This week, we spoke to The Killing Fields screenwriter Bruce Robinson on the anniversary of the murder of Cambodian actor Haing S Ngor, hearing his reflections on the Oscar winner, as well as the often hilarious process he went through to write the film’s BAFTA award-winning script.
We also profiled some of the region’s most inspiring environmental activists facing violence and repression when fighting the green fight, before wrapping the week up with a photo essay on Uncle Chet, a pig slaughterer in Bangkok for decades who acts as a living relic of a bygone era in the fast-modernising city.
“We crossed the rickety bridge into Cambodia. On the other side there was this little Khmer kid sitting there holding a Kalashnikov, wearing a red scarf [a Krama as worn by Khmer Rouge soldiers] I’m thinking, “Fuck me, this kid could put me in the ditch right now” you know? And I’m a total coward. I mean, as far as I’m concerned it’s a film.”
To mark 24 years since Cambodian Oscar winner Haing S Ngor’s murder, we spoke to The Killing Fields screenplay writer Bruce Robinson about the making of the movie, Ngor’s remarkable performance as Khmer Rouge survivor Dith Pran that won him a Best Supporting Actor, and the film’s legacy, both in Cambodia and across the world.
On Tuesday, we turned our attention to some of the region’s most inspiring climate activists. “It [creating awareness or building a movement] is difficult to measure because it’s not something that you do one day and then the next day you see results. It goes and spreads indirectly,” Climate Strike Thailand founder Lynn tells us. She is one of four environmental activists across the region who risks her freedom and faces violence in standing up for climate justice.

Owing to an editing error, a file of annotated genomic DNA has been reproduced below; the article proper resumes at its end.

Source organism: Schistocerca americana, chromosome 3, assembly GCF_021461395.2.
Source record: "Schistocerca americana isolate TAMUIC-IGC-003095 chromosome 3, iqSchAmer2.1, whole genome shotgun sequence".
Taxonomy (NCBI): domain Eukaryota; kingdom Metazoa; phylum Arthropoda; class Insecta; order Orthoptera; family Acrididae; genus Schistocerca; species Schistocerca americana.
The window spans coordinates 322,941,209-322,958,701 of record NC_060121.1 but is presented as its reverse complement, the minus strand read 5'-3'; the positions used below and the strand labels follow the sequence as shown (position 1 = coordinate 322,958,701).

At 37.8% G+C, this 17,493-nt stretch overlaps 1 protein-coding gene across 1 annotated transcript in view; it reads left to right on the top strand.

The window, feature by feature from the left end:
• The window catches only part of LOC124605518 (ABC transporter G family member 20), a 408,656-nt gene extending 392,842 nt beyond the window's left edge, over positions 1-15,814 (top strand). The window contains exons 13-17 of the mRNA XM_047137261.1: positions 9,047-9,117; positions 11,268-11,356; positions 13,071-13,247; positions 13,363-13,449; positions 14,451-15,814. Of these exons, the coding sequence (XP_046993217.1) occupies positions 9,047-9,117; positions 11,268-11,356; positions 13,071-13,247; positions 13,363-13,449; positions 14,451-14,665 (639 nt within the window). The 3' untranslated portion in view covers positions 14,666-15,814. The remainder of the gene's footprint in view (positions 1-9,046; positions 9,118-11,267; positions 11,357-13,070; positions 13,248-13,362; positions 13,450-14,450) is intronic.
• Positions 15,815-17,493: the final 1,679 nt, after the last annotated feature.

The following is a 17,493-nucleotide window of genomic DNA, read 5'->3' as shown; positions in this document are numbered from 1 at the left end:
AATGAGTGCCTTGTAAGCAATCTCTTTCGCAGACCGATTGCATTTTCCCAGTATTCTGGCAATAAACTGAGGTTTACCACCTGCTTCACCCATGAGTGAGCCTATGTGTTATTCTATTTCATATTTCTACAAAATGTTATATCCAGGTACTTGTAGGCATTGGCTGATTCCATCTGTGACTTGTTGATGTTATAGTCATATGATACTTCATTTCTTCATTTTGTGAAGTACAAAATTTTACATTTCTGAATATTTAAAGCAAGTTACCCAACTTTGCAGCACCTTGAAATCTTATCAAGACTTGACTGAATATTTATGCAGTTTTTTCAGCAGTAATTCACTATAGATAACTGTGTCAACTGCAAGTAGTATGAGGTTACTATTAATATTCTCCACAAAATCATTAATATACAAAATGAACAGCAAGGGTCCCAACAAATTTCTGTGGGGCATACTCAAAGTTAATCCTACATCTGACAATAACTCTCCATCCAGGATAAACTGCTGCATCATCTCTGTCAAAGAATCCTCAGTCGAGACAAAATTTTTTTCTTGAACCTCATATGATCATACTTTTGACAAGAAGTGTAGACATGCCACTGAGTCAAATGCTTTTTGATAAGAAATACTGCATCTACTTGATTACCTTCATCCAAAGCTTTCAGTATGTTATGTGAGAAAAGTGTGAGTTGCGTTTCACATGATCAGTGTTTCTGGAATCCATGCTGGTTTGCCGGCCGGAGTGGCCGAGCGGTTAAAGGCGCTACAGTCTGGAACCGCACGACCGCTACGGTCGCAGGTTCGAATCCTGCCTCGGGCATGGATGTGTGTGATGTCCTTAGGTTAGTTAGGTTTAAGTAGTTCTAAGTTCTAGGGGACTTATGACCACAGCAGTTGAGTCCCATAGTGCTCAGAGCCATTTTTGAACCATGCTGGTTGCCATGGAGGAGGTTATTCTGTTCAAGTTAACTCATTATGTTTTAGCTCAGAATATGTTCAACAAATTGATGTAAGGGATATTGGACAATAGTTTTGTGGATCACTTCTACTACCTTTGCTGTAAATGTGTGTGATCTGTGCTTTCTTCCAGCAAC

Over in Bangkok, one man still holds on to the city’s traditional roots. Amid its rapidly modernising and increasingly sanitised landscape, only small pockets of old Bangkok survive today. Uncle Chet, a pig slaughterer in the city’s historic Chinatown for decades, is one such living relic of a bygone era.
Indonesia’s children are among the most stunted and malnourished in the world, despite being Southeast Asia’s largest economy and a member of the G20. We explore the causes of, and solutions for, this public health crisis in the vast archipelago nation.
Amid the screech of rapid development and progress in Malaysia, the battle is on among conservationists to preserve the country’s historic architectural charm. [Top Read of 2013]